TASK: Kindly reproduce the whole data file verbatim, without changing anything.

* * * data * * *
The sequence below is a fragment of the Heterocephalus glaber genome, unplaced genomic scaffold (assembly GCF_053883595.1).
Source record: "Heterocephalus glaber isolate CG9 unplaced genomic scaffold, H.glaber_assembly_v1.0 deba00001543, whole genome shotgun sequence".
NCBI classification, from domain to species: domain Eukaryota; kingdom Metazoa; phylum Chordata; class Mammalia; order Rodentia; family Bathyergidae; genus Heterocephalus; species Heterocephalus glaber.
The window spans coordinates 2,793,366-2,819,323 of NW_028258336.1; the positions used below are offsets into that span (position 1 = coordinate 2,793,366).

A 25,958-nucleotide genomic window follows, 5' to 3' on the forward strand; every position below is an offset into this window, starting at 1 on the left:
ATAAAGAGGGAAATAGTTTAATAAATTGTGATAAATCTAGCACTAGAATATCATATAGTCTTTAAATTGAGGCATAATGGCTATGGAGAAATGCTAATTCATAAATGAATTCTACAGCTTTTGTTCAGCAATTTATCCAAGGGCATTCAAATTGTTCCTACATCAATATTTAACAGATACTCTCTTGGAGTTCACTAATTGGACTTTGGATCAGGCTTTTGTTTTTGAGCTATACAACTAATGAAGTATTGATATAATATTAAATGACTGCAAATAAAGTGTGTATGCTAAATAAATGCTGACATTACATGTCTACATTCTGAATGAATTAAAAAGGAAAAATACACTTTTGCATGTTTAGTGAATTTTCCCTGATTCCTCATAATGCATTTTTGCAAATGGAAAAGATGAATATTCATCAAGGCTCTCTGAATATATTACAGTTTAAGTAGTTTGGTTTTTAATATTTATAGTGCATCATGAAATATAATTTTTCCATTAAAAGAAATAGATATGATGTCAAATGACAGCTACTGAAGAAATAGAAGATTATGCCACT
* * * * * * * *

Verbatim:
The sequence below is a fragment of the Heterocephalus glaber genome, unplaced genomic scaffold (assembly GCF_053883595.1).
Source record: "Heterocephalus glaber isolate CG9 unplaced genomic scaffold, H.glaber_assembly_v1.0 deba00001543, whole genome shotgun sequence".
NCBI classification, from domain to species: domain Eukaryota; kingdom Metazoa; phylum Chordata; class Mammalia; order Rodentia; family Bathyergidae; genus Heterocephalus; species Heterocephalus glaber.
The window spans coordinates 2,793,366-2,819,323 of NW_028258336.1; the positions used below are offsets into that span (position 1 = coordinate 2,793,366).

A 25,958-nucleotide genomic window follows, 5' to 3' on the forward strand; every position below is an offset into this window, starting at 1 on the left:
ATAAAGAGGGAAATAGTTTAATAAATTGTGATAAATCTAGCACTAGAATATCATATAGTCTTTAAATTGAGGCATAATGGCTATGGAGAAATGCTAATTCATAAATGAATTCTACAGCTTTTGTTCAGCAATTTATCCAAGGGCATTCAAATTGTTCCTACATCAATATTTAACAGATACTCTCTTGGAGTTCACTAATTGGACTTTGGATCAGGCTTTTGTTTTTGAGCTATACAACTAATGAAGTATTGATATAATATTAAATGACTGCAAATAAAGTGTGTATGCTAAATAAATGCTGACATTACATGTCTACATTCTGAATGAATTAAAAAGGAAAAATACACTTTTGCATGTTTAGTGAATTTTCCCTGATTCCTCATAATGCATTTTTGCAAATGGAAAAGATGAATATTCATCAAGGCTCTCTGAATATATTACAGTTTAAGTAGTTTGGTTTTTAATATTTATAGTGCATCATGAAATATAATTTTTCCATTAAAAGAAATAGATATGATGTCAAATGACAGCTACTGAAGAAATAGAAGATTATGCCACT